At Coloplast, we know the formation of a stoma is a life-saving procedure for many, but it can also pose considerable challenges for individuals and takes time to adapt (Di Gesaro, 2016). This is why it is essential for everyone with a stoma to have equitable access to high quality care and specialist advice (Osborne et al, 2022).  


To articulate the current challenges faced by people with a stoma, Coloplast used a research method called a modified Delphi, which collated the output from several patient focus groups to create a set of ‘Calls to Action’, with a particular focus on the issue of leakage. The three leading UK stoma charities — Colostomy UK, Ileostomy and Internal Pouch Association (IA), and Urostomy Association (UA) — were invited to participate in an effort to bring together all parts of the UK stoma community. Their involvement was important to capture the true breadth and scale of the experiences of all people with a stoma. The issue of leakage was the focus because this has a significant impact on quality of life and can lead to painful skin complications, unpleasant odour and noise, social anxiety, isolation and career and relationship difficulties (Jeppesen et al, 2022).  

So, what did this research find? What became clear is that stoma-related complications present many challenges and while stoma care in the UK is generally of a high standard compared to other countries, there is still variation across the country in both the provision of care and how it is funded. In short, significant consensus was found from the participants as to where improvements could be made to help more people with a stoma live their lives to the full, as well as reduce the impact on the NHS by preventing cases of stomas being badly managed (Aibibula et al, 2022).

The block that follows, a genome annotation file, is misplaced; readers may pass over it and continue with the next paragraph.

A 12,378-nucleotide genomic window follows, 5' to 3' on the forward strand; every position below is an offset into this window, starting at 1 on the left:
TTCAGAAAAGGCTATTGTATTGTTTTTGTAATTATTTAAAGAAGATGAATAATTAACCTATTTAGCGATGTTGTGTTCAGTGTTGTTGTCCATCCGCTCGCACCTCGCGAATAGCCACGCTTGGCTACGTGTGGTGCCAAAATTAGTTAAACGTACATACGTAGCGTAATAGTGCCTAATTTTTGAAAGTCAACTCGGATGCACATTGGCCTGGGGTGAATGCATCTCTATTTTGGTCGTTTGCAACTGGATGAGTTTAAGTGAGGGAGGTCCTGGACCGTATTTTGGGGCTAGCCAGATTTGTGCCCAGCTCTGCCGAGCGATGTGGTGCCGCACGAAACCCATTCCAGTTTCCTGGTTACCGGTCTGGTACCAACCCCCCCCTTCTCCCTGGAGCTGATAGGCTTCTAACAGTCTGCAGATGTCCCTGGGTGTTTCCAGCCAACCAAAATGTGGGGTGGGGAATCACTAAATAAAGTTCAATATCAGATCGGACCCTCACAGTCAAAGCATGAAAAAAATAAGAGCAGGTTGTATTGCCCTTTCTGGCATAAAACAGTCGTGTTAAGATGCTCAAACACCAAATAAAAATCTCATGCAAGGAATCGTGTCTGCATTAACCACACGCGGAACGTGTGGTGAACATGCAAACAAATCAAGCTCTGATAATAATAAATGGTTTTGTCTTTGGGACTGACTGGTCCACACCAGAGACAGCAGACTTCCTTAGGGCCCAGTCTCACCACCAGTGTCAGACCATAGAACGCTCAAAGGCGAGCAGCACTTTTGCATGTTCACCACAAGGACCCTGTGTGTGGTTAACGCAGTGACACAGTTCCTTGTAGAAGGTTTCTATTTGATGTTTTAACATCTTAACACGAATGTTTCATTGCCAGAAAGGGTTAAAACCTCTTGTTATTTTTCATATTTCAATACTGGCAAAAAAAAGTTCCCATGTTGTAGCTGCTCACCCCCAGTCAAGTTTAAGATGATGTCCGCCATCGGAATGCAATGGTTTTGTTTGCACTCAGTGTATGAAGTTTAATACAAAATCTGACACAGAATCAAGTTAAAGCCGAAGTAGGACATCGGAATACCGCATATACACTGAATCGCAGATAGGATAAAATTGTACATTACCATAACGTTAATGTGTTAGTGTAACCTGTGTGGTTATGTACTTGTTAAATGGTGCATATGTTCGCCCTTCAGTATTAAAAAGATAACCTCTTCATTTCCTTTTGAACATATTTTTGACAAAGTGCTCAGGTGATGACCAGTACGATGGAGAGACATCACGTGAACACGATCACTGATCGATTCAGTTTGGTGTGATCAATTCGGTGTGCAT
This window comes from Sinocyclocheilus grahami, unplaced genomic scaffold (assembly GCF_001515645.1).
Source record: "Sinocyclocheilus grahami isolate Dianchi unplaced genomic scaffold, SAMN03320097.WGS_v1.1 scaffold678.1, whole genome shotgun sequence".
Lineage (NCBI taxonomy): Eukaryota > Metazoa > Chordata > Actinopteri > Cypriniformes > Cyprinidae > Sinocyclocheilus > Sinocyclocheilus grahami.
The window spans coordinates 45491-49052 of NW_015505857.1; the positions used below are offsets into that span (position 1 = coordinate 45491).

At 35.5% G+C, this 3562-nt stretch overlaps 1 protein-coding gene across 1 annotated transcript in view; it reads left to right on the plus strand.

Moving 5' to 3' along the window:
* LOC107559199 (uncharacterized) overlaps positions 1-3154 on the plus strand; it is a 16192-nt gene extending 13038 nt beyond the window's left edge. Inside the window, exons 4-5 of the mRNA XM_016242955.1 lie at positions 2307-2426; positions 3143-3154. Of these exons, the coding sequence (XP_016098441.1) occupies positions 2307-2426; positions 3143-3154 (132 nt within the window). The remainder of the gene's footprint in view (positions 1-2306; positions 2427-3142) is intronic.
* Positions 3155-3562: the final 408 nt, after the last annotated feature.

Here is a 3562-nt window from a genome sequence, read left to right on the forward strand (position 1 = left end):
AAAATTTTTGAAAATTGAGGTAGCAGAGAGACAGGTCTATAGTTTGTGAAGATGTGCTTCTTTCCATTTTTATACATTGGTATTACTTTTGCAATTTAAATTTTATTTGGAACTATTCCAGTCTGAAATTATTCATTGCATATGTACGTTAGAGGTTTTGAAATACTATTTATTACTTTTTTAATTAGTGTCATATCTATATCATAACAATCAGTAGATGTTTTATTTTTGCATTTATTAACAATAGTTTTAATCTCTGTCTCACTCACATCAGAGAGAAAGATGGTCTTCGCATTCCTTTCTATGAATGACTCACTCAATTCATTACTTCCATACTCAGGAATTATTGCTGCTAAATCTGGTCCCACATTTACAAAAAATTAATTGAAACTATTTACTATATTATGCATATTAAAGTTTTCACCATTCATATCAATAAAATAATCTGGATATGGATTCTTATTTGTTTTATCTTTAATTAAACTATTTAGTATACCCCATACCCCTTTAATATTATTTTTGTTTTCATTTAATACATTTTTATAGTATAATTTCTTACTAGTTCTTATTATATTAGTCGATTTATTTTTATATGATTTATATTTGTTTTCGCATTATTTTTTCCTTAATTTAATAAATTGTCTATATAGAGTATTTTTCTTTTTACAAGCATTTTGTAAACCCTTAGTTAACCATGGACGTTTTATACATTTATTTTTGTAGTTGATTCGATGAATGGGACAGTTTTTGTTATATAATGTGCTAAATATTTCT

This research gave much to reflect on and we felt it was important that it was shared more widely with policymakers to create momentum for change. The partnership working with the three stoma charities was therefore continued, with the research being used as a foundation to create a simple, two-page policy paper and ‘Calls to Action’ document, which sets out what needs to happen to deliver optimal care and who needs to make these changes. We also wanted to create the opportunity for people with a stoma to have their voices heard and to be the ones directly presenting the data and recommendations to Parliamentarians. This is where we decided to get creative in our approach by holding a ‘first-of-its-kind’ relay to Parliament to launch the ‘Calls to Action’.  

The relay, which started at a London hospital six kilometres from Parliament, served as a symbolic display of the activities that people with a stoma can do when they receive high quality care and support. For some, living life to the full may mean returning to sport, but for others it might mean going on holiday, going to the cinema, taking their kids to the park, doing DIY, or even going to a restaurant.